In education, grading on a bell curve (or simply known as curving) is a method of assigning grades designed to yield a desired distribution of grades among the students in a class. Strictly speaking, grading "on a bell curve" refers to the assigning of grades according to the frequency distribution known as the Normal distribution (also called the Gaussian distribution), whose graphical representation is referred to as the Normal curve or the bell curve. Because bell curve grading assigns grades to students based on their "relative" performance in comparison to classmates' performance, the term "bell curve grading" came, by extension, to be more loosely applied to any method of assigning grades that makes use of comparison between students' performances, though this type of grading does not necessarily actually make use of any frequency distribution such as the bell-shaped Normal distribution.

Other forms of "curved" grading vary, but one of the most common is to add to all students' "absolute" scores the difference between the top student's score and the maximum possible score. For example, if the top score on an exam is 55 out of 60, all students' absolute scores (meaning they have not been adjusted "relative" to other students' scores in any way) will be increased by 5 before being compared to a pre-determined set of grading benchmarks (for example the common A>90%>B>80% etc. system). This method prevents unusually hard assignments (usually exams) from unfairly reducing students' grades but relies on the assumption that the top student's performance is a good measure of an assignment's difficulty.

In the U.S., strict bell-curve grading is unusual at the elementary and secondary school levels (both in age-based grade placement and in standardized testing), but common at the university level.

Benefits and shortcomings

Viewed practically, curved grading is beneficial (to test-givers, not test-takers) because it automatically factors in the difficulty a group of test-takers had with a test. If the majority of students have high (or low) scores then the middling grade will be adjusted there and higher or lower grades awarded based on this performance. In addition, the curve ameliorates the problem of deciding grades that fall very near a grade margin. Clustering of marks establish where the margin should be placed.

However, grading in this way is essentially normative; scores are referenced to the performance of group member. There must always be at least one student who has a lower score than all others, even if that score is quite high when evaluated against specific performance criteria or standards. Conversely, if all students perform poorly relative to a larger population, even the highest graded students may be failing to meet standards. Thus, curved grading makes it difficult to compare groups of students to one another.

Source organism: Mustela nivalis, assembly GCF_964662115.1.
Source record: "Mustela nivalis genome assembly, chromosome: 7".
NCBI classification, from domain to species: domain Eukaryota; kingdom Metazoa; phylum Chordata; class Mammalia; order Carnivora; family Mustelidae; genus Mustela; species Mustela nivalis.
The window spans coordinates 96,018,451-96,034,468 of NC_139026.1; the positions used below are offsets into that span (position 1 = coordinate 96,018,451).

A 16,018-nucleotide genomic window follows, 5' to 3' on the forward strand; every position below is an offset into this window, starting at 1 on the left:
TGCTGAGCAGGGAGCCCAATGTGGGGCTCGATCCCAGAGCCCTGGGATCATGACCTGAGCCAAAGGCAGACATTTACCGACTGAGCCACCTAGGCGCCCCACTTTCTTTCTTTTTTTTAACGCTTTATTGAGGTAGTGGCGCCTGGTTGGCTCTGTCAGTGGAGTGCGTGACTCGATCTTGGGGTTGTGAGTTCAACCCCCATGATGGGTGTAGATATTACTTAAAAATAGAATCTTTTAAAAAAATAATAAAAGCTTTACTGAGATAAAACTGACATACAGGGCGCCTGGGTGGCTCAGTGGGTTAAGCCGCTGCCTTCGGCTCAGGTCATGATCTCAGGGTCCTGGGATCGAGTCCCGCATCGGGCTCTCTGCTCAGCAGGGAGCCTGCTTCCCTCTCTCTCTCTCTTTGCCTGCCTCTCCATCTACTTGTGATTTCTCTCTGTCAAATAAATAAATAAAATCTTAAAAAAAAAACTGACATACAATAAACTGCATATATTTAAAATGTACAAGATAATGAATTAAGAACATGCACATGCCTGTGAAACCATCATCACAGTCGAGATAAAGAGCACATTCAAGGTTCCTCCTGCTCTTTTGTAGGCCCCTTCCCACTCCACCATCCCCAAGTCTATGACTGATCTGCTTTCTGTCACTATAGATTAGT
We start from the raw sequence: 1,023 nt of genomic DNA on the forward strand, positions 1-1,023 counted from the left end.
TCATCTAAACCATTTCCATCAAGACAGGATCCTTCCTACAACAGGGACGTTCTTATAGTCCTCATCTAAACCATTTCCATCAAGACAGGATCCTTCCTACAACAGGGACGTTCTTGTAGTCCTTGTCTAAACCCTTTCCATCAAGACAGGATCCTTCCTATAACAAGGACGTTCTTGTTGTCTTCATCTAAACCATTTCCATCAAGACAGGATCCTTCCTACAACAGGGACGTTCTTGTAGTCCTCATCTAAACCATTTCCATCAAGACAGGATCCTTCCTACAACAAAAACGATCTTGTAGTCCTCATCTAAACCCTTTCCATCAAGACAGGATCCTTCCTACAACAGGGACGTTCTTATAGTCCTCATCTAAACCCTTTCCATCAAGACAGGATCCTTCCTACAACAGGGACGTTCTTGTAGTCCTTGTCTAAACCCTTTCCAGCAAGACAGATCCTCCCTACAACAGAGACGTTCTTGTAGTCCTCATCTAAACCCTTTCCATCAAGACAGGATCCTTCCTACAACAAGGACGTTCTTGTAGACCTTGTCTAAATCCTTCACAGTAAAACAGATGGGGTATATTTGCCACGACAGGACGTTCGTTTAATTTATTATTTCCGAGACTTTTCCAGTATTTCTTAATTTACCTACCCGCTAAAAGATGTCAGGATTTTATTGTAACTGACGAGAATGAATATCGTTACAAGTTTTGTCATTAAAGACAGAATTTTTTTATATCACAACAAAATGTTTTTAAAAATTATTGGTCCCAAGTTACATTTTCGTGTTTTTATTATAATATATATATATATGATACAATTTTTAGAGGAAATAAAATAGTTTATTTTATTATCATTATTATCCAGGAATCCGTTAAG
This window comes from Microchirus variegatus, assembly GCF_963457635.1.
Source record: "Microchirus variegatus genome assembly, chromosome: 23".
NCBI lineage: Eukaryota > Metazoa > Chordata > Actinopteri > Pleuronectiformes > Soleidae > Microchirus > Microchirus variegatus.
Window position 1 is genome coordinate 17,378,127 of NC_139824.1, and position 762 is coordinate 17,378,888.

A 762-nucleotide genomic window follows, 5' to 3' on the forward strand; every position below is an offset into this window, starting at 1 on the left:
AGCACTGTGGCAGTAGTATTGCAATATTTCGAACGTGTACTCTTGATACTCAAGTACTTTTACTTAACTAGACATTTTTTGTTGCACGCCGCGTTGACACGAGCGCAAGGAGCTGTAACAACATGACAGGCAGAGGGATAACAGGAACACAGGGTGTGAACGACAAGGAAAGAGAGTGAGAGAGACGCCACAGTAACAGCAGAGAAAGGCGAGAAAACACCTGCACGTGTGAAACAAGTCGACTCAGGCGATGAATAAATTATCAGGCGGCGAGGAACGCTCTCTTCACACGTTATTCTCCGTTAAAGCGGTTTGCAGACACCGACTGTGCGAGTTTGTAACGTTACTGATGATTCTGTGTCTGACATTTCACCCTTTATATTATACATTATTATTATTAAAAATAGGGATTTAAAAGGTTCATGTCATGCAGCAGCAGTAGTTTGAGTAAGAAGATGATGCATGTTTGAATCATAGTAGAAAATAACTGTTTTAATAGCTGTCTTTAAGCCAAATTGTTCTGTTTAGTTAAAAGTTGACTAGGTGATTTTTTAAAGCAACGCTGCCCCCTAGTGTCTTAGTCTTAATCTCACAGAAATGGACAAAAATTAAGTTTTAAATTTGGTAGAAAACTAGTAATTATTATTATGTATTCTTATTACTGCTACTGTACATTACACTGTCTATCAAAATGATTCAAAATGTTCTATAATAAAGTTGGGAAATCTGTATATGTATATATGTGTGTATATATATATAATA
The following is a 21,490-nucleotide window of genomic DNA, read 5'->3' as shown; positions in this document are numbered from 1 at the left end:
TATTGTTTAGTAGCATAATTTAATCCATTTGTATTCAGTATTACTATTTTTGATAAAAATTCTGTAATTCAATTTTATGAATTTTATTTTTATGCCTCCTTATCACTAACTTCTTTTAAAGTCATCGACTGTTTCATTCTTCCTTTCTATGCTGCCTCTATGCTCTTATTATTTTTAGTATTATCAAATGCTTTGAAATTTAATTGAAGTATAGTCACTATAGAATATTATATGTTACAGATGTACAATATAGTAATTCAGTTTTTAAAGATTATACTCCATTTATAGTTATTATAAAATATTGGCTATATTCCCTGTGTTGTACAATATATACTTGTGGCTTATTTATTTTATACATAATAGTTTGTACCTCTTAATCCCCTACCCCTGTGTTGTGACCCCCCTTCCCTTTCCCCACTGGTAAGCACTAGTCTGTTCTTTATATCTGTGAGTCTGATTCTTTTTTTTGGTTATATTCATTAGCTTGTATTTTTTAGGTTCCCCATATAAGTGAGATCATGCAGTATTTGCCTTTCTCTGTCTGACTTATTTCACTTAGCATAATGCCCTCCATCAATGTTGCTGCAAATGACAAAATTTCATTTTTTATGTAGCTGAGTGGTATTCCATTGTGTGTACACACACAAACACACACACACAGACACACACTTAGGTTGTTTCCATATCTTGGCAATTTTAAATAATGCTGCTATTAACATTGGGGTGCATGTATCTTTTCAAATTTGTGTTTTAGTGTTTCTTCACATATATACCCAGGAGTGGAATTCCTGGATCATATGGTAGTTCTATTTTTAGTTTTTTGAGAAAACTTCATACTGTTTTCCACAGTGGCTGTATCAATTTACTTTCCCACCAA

An additional shortcoming is that many students can easily become confused between their relative and absolute grades.Fact|date=August 2008

ee also

*List of law school GPA curves

Wikimedia Foundation. 2010.

### Look at other dictionaries:

• Bell curve — can refer to:* Normal distribution, whose density function graph is a bell shaped curve * The Bell Curve , a book by Richard J. Herrnstein and Charles Murray * Bell curve grading, a method of evaluating scholastic performance …   Wikipedia

• Bell — may refer to: Devices that produce sound * Altar bell, a bell rung during the Catholic Mass. * Bell character, a character that produces an audible signal at a terminal. * Bell effect, a musical technique similar to an arpeggio. * Bell… …   Wikipedia

• Grading on a curve — In education, grading on a curve (also known as curved grading or simply curving) is a statistical method of assigning grades designed to yield a pre determined distribution of grades among the students in a class. The term curve refers to the… …   Wikipedia

• curve — {{Roman}}I.{{/Roman}} noun 1 line or surface that bends ADJECTIVE ▪ gentle, graceful, slight, smooth, soft ▪ sharp, tight ▪ sweepi …   Collocations dictionary

• List of law school GPA curves — Many, or perhaps most, law schools in the United States grade on a curve. The process generally works within each class, where the instructor grades the work, and then ranks the initial grades, adding to and subtracting from the initial grades so …   Wikipedia

• Normal distribution — This article is about the univariate normal distribution. For normally distributed vectors, see Multivariate normal distribution. Probability density function The red line is the standard normal distribution Cumulative distribution function …   Wikipedia

• Grade (education) — GPA redirects here. For other uses, see GPA (disambiguation). Academic grading Africa Egypt • Kenya • Morocc …   Wikipedia

• Outcome-based education — (OBE) is a recurring education reform model. It is a student centered learning philosophy that focuses on empirically measuring student performance, which are called outcomes. OBE contrasts with traditional education, which primarily focuses on… …   Wikipedia

• Standards-based assessment — A standards based test is one based on the outcome based education or performance based education philosophy. [ [http://www.news bulletin.com/news/58020 01 18 06.html] January 18 2006 Standards Based Test draws plan for awarenessJackie… …   Wikipedia

• Education reform — is the process of improving public education. Small improvements in education theoretically have large social returns, in health, wealth and well being. Historically, reforms have taken different forms because the motivations of reformers have… …   Wikipedia